The ACLU is demanding the city turn over a trove of documents, voice-mails e-mails, and text messages – both official and personal — from a small army of current and former councilmembers, staff, city commission appointees and private citizens, often pertaining to circumstances, events or issues not even tangentially related to “racially-polarized voting.”

It’s sort of like litigation carpet bombing, and it done in support of the racially-driven lawsuit the ACLU is arguing on behalf of lead plaintiff and Anaheim City School District Governing Board member Jose Moreno – the goal of which is to impose on Anaheim citizens a single-member council district system for which they have not asked.

ACLU letter photoClick on the image to see the October 4 letter to City Attorney Michael Houston.

The letter from ACLU attorney Bardis Vakili claims:

“The documents identified herein are relevant to a central issue in the case – the lack of accountability of Anaheim’s city council to Anaheim’s Latino community, resulting from the continued maintenance of an at-large system after being advised that the system dilutes the vote of the Latino community.”

Like I said, from the perspective of the plaintiffs and the ACLU, this is all about the color of a person’s skin.

Some requests sound like informational fishing expeditions; others give one the distinct impression the ACLU knows exactly what it is looking for (and already has it), for example:

  • Any and all emails sent and received by Gail Eastman to or from a Yahoo Email group for residents of an area referred to as the “Colony.” This includes, but is not limited to, an email sent July 25, 2012.
  • Any and all e-mails sent or received by Lucille Kring between July 1, 2012 and August 1, 2013, including emails in which at least one of the recipients was Jason Young. This includes, but is not limited to:

– an e-mail sent on or around October 10, 21012 mentioning Curt Pringle;

– an email sent on or around October 26, 2012 mentioning Disney campaign spending;

– any emails referencing a meeting, encounter or event in or around April 2013 in which Lucille Kring, Kurt (sic) Pringle, Bill O’Connell, and/or Ajesh Patel were present;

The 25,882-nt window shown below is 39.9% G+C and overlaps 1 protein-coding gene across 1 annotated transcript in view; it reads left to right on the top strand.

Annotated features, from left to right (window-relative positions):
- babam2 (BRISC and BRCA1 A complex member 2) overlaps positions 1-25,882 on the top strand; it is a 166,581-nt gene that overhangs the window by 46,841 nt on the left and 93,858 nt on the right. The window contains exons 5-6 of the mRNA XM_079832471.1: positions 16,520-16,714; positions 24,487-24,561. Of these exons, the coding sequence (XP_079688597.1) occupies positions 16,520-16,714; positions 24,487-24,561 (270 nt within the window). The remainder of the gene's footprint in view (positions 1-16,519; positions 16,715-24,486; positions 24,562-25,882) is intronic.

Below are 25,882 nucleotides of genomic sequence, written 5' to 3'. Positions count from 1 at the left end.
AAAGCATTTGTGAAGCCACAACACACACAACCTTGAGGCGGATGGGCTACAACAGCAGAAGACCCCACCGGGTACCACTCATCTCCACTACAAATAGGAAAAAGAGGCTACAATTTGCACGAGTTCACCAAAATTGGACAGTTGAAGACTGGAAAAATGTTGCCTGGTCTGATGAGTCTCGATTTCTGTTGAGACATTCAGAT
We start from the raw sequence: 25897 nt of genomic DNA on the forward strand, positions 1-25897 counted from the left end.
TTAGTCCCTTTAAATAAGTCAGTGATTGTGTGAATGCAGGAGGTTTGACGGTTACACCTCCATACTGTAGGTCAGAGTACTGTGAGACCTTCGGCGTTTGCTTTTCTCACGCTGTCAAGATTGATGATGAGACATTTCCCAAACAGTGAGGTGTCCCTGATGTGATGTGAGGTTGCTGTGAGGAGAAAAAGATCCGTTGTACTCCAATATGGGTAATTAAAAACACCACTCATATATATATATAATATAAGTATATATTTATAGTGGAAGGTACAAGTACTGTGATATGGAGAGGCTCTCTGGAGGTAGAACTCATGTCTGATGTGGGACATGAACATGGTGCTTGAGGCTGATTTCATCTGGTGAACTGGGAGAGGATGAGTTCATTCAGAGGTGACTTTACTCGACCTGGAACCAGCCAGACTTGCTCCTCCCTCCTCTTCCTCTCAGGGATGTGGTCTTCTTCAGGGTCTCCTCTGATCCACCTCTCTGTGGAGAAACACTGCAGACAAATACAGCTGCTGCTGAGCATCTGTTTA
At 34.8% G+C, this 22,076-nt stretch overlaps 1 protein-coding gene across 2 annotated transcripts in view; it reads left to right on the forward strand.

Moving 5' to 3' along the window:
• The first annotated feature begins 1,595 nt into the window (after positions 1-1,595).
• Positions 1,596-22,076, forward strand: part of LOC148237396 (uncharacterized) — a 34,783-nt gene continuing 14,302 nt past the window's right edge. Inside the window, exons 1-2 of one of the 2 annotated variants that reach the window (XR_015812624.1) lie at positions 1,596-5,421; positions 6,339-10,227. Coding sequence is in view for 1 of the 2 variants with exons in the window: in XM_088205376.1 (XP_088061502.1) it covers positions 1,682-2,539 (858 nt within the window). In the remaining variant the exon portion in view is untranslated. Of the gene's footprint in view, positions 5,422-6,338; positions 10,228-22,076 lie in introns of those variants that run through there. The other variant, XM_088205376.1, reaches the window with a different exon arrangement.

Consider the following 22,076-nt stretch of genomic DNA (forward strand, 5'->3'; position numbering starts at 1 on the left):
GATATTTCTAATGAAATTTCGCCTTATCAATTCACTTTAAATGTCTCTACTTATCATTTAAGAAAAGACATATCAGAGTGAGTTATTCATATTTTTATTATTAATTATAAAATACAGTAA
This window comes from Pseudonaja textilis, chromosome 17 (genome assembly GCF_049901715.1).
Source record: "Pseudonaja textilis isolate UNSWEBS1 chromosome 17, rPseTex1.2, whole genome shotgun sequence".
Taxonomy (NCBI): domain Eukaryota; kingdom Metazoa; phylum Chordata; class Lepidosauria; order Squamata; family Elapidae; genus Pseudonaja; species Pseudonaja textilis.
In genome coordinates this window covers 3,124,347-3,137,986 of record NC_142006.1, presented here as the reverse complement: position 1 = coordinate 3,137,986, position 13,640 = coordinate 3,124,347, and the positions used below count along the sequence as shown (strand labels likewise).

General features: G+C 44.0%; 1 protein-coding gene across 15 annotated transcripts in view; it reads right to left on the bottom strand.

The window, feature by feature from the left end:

– an email from Kurt (sic) Pringle to Lucille Kring regarding a May 29, 2013 fundraiser at the Catch Restaurant in Anaheim.

Wow, these crack ACLU legal eagles really have their fingers on the city’s political pulse: they misspell the name of the person they imagine is orchestrating everything that happens in Anaheim government.

That embarrassing (for the ACLU) faux pas aside, what does an apparently GardenWalk-related “meeting, encounter or event” have to do with whether or not the right amount of Latinos have been elected to the Anaheim City Council?

Then there are the requests that are lazy, ignorant or both:

All form 460 and Form 700 documents submitted to the city of Anaheim by all candidates for Anaheim City Council or Anaheim mayor since 2000.

It should take the ACLU legal team all of a minute to find the section of the city’s website where all these wonderful documents are just a mouse-click away.

The Coming Media Narrative
Reading the letter produces the sneaking suspicion this widely cast net isn’t solely about the lawsuit per se, but part of a larger political strategy to browbeat the Anaheim City Council majority into capitulation. The ACLU conspicuously demands information pertaining to political participants who have been tangential or totally AWOL from the council districts controversy – such as Disney and SOAR — while overlooking those political players who have been intimately and energetically involved in the issue, such as OCCORD and UNITE-HERE. Why? Left-wing groups like OCCORD and UNITE-HERE have been far more involved in the council districting issue than Disney, SOAR or Bill O’Connell, and yet the ACLU focuses on those with little involvement in the issue over which it is suing the city.

[If the ACLU were really interested in finding examples of outside manipulation of the process, it should ask for “any and all text messages” received by Citizens Advisory Committee Chair Vivian Pham during the CAC’s critical April 18, 2013 meeting that set the recommendations sent the to City Council, during which Ms. Pham was texting throughout the meeting.]

My guess is the ACLU is laying the groundwork for a media narrative, communicated through willing accomplices like the Voice of OC, that crafts a paper mache diorama of Anaheim campesinos oppressed and disenfranchised by greedy corporate interests. Cherry pick an e-mail or text here and there from a mountain of communications, and package them up in to negative articles for the Voice of OC or other outlets that have been targeting the council majority, in hopes of demoralizing them into raising the white flag.

Stay tuned!